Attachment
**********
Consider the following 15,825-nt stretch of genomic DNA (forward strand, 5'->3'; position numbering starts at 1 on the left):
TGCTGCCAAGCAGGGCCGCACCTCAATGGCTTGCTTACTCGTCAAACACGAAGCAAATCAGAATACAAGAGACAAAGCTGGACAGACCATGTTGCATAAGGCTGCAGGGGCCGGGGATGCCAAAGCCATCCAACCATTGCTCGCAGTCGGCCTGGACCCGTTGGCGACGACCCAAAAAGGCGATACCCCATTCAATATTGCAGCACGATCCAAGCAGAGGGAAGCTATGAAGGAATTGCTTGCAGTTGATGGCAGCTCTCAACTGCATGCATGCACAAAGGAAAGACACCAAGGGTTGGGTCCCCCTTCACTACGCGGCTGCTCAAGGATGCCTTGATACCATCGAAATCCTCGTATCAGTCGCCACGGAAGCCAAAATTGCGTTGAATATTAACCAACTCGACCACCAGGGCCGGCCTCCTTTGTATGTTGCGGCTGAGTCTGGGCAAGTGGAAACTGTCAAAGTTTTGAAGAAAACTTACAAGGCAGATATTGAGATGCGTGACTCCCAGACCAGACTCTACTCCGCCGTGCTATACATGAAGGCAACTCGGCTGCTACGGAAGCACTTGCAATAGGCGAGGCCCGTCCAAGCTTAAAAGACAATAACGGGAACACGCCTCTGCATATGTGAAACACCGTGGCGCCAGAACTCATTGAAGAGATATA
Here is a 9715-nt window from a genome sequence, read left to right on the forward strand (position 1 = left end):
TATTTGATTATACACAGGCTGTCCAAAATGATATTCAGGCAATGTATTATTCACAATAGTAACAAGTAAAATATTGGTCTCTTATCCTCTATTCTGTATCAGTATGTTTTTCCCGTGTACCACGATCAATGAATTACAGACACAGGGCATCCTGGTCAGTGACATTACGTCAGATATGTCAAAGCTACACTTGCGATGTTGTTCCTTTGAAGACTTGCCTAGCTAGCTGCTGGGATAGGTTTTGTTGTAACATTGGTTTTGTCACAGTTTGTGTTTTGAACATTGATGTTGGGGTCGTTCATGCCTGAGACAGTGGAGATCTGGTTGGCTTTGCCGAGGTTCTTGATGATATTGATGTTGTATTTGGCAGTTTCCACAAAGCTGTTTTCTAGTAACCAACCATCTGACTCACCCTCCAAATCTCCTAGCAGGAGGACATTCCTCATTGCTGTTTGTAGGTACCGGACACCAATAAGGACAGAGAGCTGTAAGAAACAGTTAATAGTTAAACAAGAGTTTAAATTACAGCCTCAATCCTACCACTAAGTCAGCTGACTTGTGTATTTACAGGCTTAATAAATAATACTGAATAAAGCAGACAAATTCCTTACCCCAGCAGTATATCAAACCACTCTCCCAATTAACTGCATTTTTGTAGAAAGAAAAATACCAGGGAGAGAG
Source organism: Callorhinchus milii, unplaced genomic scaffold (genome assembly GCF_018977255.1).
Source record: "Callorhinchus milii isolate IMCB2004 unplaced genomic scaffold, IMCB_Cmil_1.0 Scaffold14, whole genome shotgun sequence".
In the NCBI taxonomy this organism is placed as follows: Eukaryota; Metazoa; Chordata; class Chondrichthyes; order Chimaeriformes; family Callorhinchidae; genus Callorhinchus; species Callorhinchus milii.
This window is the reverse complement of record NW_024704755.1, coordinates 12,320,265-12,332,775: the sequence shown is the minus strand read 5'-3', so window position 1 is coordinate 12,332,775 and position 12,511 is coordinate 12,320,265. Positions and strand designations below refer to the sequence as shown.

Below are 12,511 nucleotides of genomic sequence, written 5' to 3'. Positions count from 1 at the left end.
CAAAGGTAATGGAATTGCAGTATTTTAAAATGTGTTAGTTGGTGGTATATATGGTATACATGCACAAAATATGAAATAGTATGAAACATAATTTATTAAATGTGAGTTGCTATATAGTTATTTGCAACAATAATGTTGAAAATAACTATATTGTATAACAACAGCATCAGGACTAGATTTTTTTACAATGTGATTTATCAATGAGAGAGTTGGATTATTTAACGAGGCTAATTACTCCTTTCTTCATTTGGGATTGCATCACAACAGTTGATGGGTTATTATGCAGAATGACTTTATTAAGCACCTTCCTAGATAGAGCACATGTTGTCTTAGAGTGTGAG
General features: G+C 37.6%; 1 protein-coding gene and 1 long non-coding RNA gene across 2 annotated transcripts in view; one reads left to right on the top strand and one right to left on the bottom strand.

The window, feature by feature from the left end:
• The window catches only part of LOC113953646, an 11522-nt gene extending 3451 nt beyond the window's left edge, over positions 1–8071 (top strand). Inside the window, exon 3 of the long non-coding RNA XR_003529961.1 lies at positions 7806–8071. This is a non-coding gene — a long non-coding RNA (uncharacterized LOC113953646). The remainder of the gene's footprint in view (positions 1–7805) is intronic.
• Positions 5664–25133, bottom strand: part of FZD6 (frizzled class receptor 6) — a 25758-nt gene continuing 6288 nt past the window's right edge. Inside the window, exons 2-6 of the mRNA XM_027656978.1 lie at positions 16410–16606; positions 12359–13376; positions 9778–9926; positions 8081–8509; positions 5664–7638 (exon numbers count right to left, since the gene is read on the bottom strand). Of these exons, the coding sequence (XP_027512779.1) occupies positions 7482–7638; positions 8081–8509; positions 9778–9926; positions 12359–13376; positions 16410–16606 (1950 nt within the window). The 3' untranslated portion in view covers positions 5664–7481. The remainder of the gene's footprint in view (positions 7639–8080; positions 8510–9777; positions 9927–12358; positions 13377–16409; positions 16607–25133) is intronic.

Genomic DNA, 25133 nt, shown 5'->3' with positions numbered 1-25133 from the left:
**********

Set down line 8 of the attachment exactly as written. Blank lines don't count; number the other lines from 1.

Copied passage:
This window is the reverse complement of record NW_024704755.1, coordinates 12,320,265-12,332,775: the sequence shown is the minus strand read 5'-3', so window position 1 is coordinate 12,332,775 and position 12,511 is coordinate 12,320,265. Positions and strand designations below refer to the sequence as shown.